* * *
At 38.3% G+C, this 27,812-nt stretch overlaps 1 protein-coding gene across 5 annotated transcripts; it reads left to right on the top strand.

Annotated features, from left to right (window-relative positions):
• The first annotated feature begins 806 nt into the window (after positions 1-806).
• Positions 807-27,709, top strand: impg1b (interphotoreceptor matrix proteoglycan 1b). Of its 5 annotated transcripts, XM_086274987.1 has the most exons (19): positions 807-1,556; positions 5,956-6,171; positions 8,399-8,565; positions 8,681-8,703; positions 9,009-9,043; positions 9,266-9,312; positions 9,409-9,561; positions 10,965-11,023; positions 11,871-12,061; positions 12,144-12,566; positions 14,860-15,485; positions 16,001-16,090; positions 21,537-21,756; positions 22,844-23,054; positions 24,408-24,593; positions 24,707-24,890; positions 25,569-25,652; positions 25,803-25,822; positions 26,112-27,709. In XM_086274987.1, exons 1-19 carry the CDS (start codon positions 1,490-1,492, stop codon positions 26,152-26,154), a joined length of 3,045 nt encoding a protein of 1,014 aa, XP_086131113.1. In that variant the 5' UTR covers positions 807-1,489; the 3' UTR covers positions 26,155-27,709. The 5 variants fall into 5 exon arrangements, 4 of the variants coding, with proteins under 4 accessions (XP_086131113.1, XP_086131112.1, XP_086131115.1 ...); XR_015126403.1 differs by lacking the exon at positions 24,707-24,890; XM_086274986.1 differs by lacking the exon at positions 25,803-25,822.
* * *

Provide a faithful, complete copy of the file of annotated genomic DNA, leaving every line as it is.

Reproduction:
At 38.3% G+C, this 27,812-nt stretch overlaps 1 protein-coding gene across 5 annotated transcripts; it reads left to right on the top strand.

Annotated features, from left to right (window-relative positions):
• The first annotated feature begins 806 nt into the window (after positions 1-806).
• Positions 807-27,709, top strand: impg1b (interphotoreceptor matrix proteoglycan 1b). Of its 5 annotated transcripts, XM_086274987.1 has the most exons (19): positions 807-1,556; positions 5,956-6,171; positions 8,399-8,565; positions 8,681-8,703; positions 9,009-9,043; positions 9,266-9,312; positions 9,409-9,561; positions 10,965-11,023; positions 11,871-12,061; positions 12,144-12,566; positions 14,860-15,485; positions 16,001-16,090; positions 21,537-21,756; positions 22,844-23,054; positions 24,408-24,593; positions 24,707-24,890; positions 25,569-25,652; positions 25,803-25,822; positions 26,112-27,709. In XM_086274987.1, exons 1-19 carry the CDS (start codon positions 1,490-1,492, stop codon positions 26,152-26,154), a joined length of 3,045 nt encoding a protein of 1,014 aa, XP_086131113.1. In that variant the 5' UTR covers positions 807-1,489; the 3' UTR covers positions 26,155-27,709. The 5 variants fall into 5 exon arrangements, 4 of the variants coding, with proteins under 4 accessions (XP_086131113.1, XP_086131112.1, XP_086131115.1 ...); XR_015126403.1 differs by lacking the exon at positions 24,707-24,890; XM_086274986.1 differs by lacking the exon at positions 25,803-25,822.